Sunday, September 30, 2007

Threats of the Iron Hand

I don't know which India got freedom in 1947. Is it Gandhi's India or is it some colonial anal retentive's India?

Arundhati Roy has written with such great passion about the judiciary in India:
The Rule of Law is a precept that is distinct and can often be far removed from the principle of justice. The Rule of Law is a phrase that derives its meaning from the context in which it operates. It depends on what the laws are and who they're designed to protect.

Now Read this PTI report, published in the Indian Express:

SC stays DMK-sponsored TN bandh
Sunday September 30 2007 14:44 IST

NEW DELHI: Supreme Court has stayed a ruling DMK led alliance-sponsored bandh on Monday or any other day in Tamil Nadu on the issue of Setu Samudram.

Holding a rare sitting on a Sunday, a bench of Acting Chief Justice BN Aggrawal and PP Naolekar ordered that the DMK and its allies shall not go ahead with the bandh either on 1st October or any other date, as the bandh per se was illegal and unconstitutional in view of the apex court's earlier ruling on the validity of "bandhs."

Meanwhile, DMK patriarch and Tamil Nadu Chief Minister M Karunanidhi to undertake fast on Monday demanding early completion of the Sethusamudram project.

The apex court passed the direction on an "urgent application" filed by the opposition AIADMK along with its special leave petition seeking an injunction against the bandh.

The three-hours arguments that preceded the direction was laced with scathing and stinging remarks from the bench which minced no words in expressing its strong displeasure on the very concept of bandh and the perceived defiance of law by the citizens in the country, not to mention the political parties.

"That's the problem in this country. We have to deal everything with an iron hand in this country. Otherwise things will not work.

Every organ, let it be the legislature, executive or judiciary has to deal with an iron hand," the apex court observed.

Recalling that the apex court had in 1998 clearly upheld the ruling of a full bench of the Kerala High Court that calling or enforcing a bandh was illegal and unconstitutional, the bench regretted that orders of the courts were being violated with impunity in the country.

"We have come to this stage in the country that everything has to be monitored, hammered or directed by courts. Even orders of the Supreme Court are not observed, what to talk of the High Courts. Ninety-nine per cent of the High Court orders are not complied," the apex court said.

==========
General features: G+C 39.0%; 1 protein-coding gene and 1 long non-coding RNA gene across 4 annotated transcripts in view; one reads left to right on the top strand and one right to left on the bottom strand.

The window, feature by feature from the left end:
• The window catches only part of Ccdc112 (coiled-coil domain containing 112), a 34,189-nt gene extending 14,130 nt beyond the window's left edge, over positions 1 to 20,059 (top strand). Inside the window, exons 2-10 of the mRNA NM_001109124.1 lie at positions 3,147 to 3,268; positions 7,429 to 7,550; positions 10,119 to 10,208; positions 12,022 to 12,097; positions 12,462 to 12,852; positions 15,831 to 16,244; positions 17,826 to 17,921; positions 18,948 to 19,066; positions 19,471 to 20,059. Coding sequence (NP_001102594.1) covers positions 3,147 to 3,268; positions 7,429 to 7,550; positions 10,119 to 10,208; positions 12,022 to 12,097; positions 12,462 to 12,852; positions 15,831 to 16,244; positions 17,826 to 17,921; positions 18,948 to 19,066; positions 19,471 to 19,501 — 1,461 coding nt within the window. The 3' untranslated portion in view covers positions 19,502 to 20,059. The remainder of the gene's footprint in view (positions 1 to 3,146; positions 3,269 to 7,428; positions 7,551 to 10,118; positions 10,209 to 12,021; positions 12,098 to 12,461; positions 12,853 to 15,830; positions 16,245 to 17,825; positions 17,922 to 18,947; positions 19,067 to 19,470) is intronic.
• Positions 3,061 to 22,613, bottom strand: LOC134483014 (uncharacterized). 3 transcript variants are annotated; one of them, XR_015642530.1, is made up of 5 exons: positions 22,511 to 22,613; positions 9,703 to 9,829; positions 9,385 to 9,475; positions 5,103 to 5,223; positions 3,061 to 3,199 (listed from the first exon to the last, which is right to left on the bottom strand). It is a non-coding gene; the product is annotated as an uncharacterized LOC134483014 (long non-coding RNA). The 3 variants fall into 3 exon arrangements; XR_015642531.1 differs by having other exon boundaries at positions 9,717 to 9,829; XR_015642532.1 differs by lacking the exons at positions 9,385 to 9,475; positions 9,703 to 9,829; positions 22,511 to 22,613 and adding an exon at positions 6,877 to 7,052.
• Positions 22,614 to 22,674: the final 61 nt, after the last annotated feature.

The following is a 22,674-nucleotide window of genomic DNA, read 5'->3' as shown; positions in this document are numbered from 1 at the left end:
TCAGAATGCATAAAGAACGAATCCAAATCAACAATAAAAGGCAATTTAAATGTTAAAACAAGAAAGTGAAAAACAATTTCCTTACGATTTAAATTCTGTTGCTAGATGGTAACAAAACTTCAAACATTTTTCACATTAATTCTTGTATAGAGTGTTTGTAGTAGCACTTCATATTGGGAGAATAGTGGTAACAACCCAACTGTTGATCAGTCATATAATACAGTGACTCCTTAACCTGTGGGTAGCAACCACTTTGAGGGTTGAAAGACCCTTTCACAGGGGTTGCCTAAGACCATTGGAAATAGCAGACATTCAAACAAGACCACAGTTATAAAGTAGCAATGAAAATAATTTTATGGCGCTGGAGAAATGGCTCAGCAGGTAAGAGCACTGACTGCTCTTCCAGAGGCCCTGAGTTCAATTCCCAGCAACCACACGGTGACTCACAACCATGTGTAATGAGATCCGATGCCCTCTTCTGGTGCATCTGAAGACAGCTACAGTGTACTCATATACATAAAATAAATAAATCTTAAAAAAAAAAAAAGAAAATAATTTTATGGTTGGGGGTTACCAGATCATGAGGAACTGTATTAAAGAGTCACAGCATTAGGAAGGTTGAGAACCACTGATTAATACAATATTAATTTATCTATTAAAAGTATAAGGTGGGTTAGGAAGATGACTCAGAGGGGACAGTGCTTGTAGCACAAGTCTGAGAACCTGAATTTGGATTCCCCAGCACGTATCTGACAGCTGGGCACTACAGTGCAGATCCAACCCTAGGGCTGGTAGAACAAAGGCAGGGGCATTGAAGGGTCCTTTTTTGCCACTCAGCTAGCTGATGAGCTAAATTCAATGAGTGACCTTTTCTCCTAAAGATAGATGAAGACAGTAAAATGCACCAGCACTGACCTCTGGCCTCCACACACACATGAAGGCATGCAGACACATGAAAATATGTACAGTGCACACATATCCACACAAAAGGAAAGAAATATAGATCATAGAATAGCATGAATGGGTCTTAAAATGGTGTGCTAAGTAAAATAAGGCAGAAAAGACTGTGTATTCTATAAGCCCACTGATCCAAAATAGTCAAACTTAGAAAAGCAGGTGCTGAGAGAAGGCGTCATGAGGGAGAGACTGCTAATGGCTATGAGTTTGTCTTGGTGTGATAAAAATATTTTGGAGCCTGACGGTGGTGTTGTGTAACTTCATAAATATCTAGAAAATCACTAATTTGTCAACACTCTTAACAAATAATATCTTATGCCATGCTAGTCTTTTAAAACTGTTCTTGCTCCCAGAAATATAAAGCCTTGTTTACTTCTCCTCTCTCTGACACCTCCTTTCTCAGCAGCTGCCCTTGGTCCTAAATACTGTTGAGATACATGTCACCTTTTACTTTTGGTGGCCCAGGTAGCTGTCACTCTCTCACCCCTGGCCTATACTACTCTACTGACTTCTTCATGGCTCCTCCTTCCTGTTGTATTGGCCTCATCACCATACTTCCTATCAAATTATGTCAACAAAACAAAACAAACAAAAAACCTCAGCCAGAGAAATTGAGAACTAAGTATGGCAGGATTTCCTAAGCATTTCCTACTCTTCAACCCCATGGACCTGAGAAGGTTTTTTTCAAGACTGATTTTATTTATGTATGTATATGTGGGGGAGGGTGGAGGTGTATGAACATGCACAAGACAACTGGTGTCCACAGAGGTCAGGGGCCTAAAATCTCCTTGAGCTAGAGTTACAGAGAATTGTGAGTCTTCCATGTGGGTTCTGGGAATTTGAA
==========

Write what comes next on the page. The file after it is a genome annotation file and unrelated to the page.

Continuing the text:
The apex court rejected arguments of senior counsel Altaf Ahmed and A K Ganguly appearing for Tamil Nadu and the DMK that the October one protest programme was not a bandh call but rather a "hartal".

"If it is a bandh then it is a breakdown of the Constitutional machinery.Your own resolution says that the programme on October 1, is intended to ensure complete cessation of all activities, then how can you say it is not a bandh?," the bench grilled the Tamil Nadu counsel.

The bench brushed aside the claims of the State and the DMK that what was essentially intended was a public meeting.

"Where is the public meeting you show us. Your resolution say it is cessation of all activities and work. You want to show your popularity. Why do you want to close all down educational institutions and commercial activities. Where will you then find the people for your meetings," the apex court asked in a sarcastic tone.

It was Gandhi, Father of the Nation, who gave us the invaluable lesson of non-cooperation and general strikes. Today the supreme court of India, the two judges have in fact condemned Gandhi.

Acting Chief Justice BN Aggrawal and PP Naolekar's words have a lot of meaning:

"That's the problem in this country. We have to deal everything with an iron hand in this country. Otherwise things will not work.

Every organ, let it be the legislature, executive or judiciary has to deal with an iron hand."
The Iron Hand mentioned by the Supreme Court is very symbolic. Independent India saw the Iron Hand in 1975 when Indira Gandhi imposed the Emergency. The Iron Hand is that of Brute Power - Unbridled Power - Absolute Power. The Iron Hand is that of a Big Bully. The Iron Hand is of Hitlerian proportions. The Iron Hand is undemocratic. The supreme court, that too the Acting Chief Justice shouldn't be using such language; it is downright FASCIST.

Gandhi, or even that matter someone like Nehru, never envisaged a senior judge of our beloved nation using such perverted language. We fought for our freedoms, how can we forget the sacrifice of so many freedom fighters - whose selfless actions gives us a chance to live in a free India? Would Netaji Subash Chandra Bose allow such fascist language from the highest judicial office in India? What would have Gandhi done? The father of our nation would have called for a national bandh to protest against such fascist remarks and he would have gone on a hunger strike.

You want to show your popularity. Why do you want to close all down educational institutions and commercial activities. Where will you then find the people for your meetings," the apex court asked in a sarcastic tone.
Popularity is not a shameful thing in a democracy. Why is the court so worried about the commercial activities?